Review: TaylorMade M1 430 Driver

TaylorMade's Best Fitting Driver
Things have changed and changed quickly in the golf industry.  You can’t just release a new driver by just changing the name or color anymore, consumers want something new and something that actually has measurable advantages.  Since there are USGA limits placed on drivers, there is only so much that can be done.  But that doesn’t mean that most golfers are hitting the best possible equipment for their game.  Most could use a better fitting driver to optimize their results.  TaylorMade’s M1 driver line might be the best fitting driver line available right now.
The TaylorMade M1 driver fitting starts with 2 heads, the 460 or the 430.  The 460 is going to be aimed at the largest segment of golfers, while the 430 will fit the lower handicap or those that prefer/need some spin reduction and prefer a smaller head.  The white and black crown is distinct. The driver each over 4 different base lofts with adjustable hosel sleeves.  There are 3 different “off-the-rack” real deal shafts for different launch parameters, plus an additional 25 no up-charge shafts available.  After the main details are fit, then the T-track system allows for even great fine tuning during the fitting.  Moving 10 grams of weight side to side for direction and 15 grams front to back for forgiveness and height actually alter the ball flight and feel of the club.  Honestly I think there is an M1 option that would fit any golfer.

I had the privilege of being part of the M1 launch event at Lake of the Isle Golf Club.  They had a huge showing of sales reps, PGA players, and media representatives there to tell the story of the M1 driver.  While it wasn’t as unexpected as they hyped, I did walk away with a lot of excitement at TaylorMade concerning this driver.  They really believe in this product.  The numbers they showed of the tour staff testing was impressive.  I guess what was more impressive were the fitters getting almost every person there into something that was as good as, if not better than their current “gamer”.  Sure it was just on the range, but it seemed like people were genuinely please with the numbers they were seeing.  The real story is actually in the CG of this driver.  While face cor is maxed at the center, the off-center hits and optimal launch numbers are still adjustable based on the CG.  The new weights and carbon fiber crown allow them to get the CG really close to the neutral axis.  This means forgiveness and distance.

After my time on the range, my fitter and I locked in on an M1 430 9.5 with the Aldila Rogue 60 stiff flex.  Front track just a touch off center toward fade and the back track 3/4 way back for forgiveness and height.  I found ample forgiveness in the 430 head and really like the spin numbers I was seeing from this combo.  Everything just looked better, felt better and went straighter.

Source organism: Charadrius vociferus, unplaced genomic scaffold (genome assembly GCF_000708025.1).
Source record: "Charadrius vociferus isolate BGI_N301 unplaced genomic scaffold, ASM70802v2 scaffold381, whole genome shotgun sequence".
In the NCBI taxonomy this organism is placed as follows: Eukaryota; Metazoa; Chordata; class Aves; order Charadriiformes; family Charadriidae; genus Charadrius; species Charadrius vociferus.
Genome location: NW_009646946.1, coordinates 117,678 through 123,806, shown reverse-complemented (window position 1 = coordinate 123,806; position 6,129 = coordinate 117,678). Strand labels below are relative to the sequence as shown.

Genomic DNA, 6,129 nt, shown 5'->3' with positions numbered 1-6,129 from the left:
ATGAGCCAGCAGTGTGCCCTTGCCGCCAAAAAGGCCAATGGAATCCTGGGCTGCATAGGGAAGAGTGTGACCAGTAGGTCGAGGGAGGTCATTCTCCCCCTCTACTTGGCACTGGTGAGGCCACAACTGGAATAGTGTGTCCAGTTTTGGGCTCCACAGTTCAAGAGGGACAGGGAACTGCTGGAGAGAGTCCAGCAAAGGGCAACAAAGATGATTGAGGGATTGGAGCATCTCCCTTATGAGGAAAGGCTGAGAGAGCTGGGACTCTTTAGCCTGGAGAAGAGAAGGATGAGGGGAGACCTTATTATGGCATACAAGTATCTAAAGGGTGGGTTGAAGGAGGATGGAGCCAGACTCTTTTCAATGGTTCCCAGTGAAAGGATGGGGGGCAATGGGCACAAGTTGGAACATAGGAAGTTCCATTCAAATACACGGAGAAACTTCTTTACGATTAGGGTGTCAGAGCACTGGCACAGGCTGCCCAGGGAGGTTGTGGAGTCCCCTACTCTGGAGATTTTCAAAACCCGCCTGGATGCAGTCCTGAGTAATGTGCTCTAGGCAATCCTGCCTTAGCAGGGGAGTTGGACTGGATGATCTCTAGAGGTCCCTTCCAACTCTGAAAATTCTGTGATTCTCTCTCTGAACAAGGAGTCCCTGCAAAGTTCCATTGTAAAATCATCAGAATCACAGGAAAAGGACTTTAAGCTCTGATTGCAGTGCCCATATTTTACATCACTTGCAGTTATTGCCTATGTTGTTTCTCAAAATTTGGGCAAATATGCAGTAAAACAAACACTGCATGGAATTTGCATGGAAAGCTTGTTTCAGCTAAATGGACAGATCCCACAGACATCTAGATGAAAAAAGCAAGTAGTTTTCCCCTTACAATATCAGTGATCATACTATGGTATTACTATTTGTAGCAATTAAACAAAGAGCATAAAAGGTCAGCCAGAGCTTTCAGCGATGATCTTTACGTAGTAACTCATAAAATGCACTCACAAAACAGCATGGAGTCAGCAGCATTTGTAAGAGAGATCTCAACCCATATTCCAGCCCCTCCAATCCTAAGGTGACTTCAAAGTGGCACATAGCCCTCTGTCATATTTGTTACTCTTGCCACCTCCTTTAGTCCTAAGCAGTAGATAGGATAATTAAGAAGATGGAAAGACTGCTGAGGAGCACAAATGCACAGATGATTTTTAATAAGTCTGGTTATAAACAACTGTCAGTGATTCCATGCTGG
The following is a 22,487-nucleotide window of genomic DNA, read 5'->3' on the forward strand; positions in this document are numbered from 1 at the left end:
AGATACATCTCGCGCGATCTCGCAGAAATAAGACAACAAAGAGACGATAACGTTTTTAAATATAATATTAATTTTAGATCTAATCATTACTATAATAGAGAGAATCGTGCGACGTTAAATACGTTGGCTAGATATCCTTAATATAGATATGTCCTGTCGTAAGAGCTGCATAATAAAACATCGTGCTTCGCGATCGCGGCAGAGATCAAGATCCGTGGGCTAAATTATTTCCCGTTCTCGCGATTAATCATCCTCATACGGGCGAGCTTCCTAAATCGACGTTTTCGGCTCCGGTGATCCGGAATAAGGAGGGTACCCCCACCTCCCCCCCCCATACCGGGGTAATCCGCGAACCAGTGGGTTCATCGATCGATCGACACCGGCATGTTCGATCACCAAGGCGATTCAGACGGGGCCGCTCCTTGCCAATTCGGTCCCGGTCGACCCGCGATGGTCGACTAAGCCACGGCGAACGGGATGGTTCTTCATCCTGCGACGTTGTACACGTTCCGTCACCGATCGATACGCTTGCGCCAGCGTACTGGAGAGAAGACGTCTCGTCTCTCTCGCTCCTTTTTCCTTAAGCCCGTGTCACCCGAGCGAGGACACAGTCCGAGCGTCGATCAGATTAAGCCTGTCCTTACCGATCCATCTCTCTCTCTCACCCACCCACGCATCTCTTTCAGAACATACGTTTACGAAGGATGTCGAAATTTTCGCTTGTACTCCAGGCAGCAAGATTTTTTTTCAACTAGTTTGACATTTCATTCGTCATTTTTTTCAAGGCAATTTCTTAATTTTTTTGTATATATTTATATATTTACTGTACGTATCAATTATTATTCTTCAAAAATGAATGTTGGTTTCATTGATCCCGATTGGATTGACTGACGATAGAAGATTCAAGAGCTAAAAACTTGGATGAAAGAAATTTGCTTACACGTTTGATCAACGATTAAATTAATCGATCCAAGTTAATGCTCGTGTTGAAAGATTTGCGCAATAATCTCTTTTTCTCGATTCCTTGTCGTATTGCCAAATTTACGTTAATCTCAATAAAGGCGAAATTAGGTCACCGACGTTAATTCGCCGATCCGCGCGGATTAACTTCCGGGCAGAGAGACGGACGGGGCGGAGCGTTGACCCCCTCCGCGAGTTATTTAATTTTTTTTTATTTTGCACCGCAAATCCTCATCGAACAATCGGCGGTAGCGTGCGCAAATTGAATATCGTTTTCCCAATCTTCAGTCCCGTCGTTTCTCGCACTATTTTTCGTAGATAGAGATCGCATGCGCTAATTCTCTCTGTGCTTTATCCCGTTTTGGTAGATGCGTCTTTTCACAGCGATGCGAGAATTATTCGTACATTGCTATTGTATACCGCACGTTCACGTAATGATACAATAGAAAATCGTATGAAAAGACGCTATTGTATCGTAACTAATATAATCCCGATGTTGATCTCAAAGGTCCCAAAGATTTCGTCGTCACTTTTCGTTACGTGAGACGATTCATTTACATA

I’ve had the driver in-hand on my home courses now for about a month.  My first round was an absolute mess with the driver.  Some internet troll made fun of my swing and I couldn’t get it out of my head.  Everything went left and short.  After a day at the range and some mental adjustment that my swing is just fine(even if not the prettiest) I came back with a vengeance.  I starting hitting drives out to places I’ve only reached once and while when the stars aligned.  Added to that fact was that I hit 12 of 14 fairways too.  I was really happy with this driver.  It is a great fit fro my swing.  I really like the sound, which TaylorMade spent a great deal of time and manufacturing costs to get it right.  It has a really good muted metallic thwack.  You feel the ball pop off the face without any harshness.  My on course impressions were backed up with even better Flightscope numbers.  It took it to the range with my SLDR 430 and went back and forth with bucket of balls and found the M1 out performed the SLDR. 
Comparison Specs:

TaylorMade M1 430
  • 9.5 Loft
  • Aldila Rogue 60 stiff
  • T-track = center & back
TaylorMade SLDR 430 TP
  • 10.5 Loft
  • Aldila Rogue 60 stiff
  • Sliding weight = center
Flightscope X2 Launch Monitor
  • TaylorMade M1 430 Driver
    • Spin: 1865 rpms
    • Launch Angle: 14.7*
    • Dispersion: 7.3 yds
    • Club Head Speed: 103.1 mph
    • Ball Speed: 152.1 mph
    • Total Distance:  281.9 yds
    • Carry Distance:  265.9 yds
Flightscope X2 Launch Monitor
  • TaylorMade SLDR 430 Driver
    • Spin: 2021 rpms
    • Launch Angle: 14.3*
    • Dispersion: 9.1 yds
    • Club Head Speed: 102.5 mph
    • Ball Speed: 150.9 mph
    • Total Distance:  273.4 yds
    • Carry Distance:  259.3 yds

TaylorMade stepped it up with the new M1 driver.  The fitting options should allow anyone to get fit for optimal numbers with this club.  The simplicity of the adjustable T rail should make anyone feel comfortable moving things around for even better results.  The “real deal” stock shafts are long overdue from TaylorMade.  I’m thinking anyone should be able to find a no-upcharge favorite out of the 28 shaft choices.  The only issue that will cause consumers some angst is the $499 price tag.  There is no TP model or up-charge for most options, but the new base price is high. 

I think if golfers take the time to even do a very basic fitting, they will find an M1 that will beat their current driver.  It has so many adjustable options and optional shafts that the ability to fine tune it to your swing is beyond what most other driver have available in their settings.  The M1 is TaylorMade’s Best Fitting Driver.

For more information:

Quick Hits:
+Awesome sound
+Great fitting options
+Excellent numbers
+Near neutral axis CG
+No-charge 28 shaft choices
+Real deal stock shafts
+T-track system works

–$500 base price point